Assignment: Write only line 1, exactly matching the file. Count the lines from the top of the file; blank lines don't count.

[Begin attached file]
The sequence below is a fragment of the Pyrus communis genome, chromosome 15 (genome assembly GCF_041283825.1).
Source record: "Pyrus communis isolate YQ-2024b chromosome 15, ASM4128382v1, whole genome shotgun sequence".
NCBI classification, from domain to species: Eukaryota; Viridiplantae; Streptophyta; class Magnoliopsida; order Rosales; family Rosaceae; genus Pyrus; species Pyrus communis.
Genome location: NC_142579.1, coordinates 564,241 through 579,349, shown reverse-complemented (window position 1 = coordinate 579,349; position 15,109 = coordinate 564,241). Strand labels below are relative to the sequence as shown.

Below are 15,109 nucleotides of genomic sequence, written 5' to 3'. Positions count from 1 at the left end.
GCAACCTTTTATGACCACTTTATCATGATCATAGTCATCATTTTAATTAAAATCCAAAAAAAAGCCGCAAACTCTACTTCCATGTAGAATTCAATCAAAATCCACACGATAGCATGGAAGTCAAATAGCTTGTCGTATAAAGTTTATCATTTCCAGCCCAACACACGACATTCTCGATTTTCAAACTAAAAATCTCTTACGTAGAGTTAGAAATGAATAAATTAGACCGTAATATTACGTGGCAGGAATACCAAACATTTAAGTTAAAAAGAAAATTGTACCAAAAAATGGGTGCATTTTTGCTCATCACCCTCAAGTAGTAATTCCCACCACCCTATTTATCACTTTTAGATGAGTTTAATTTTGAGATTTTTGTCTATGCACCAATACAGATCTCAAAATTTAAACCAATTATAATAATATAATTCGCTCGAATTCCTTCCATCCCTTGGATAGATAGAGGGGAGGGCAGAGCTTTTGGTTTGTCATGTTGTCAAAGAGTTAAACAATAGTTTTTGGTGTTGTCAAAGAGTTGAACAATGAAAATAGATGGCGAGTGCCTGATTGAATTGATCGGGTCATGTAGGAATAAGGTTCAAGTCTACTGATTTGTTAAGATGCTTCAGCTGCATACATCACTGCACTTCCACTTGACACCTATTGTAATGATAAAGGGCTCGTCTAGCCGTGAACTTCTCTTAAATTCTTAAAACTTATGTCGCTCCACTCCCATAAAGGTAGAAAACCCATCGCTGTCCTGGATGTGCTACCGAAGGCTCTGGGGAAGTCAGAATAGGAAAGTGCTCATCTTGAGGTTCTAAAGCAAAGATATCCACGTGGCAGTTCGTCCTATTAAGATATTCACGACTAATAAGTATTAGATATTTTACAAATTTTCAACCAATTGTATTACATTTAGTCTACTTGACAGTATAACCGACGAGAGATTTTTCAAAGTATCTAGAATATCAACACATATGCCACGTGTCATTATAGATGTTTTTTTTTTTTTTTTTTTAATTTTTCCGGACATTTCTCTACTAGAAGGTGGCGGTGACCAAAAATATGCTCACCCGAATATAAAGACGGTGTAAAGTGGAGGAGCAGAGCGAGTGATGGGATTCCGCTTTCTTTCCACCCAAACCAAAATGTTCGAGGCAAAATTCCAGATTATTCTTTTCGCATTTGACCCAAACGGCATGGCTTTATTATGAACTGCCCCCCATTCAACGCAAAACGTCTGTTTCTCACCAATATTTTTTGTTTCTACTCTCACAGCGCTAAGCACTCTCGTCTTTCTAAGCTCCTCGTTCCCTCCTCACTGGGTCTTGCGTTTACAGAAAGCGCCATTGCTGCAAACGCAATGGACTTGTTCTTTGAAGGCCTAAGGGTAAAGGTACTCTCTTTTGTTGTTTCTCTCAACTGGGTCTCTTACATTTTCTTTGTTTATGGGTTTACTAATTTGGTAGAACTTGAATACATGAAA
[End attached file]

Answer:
The sequence below is a fragment of the Pyrus communis genome, chromosome 15 (genome assembly GCF_041283825.1).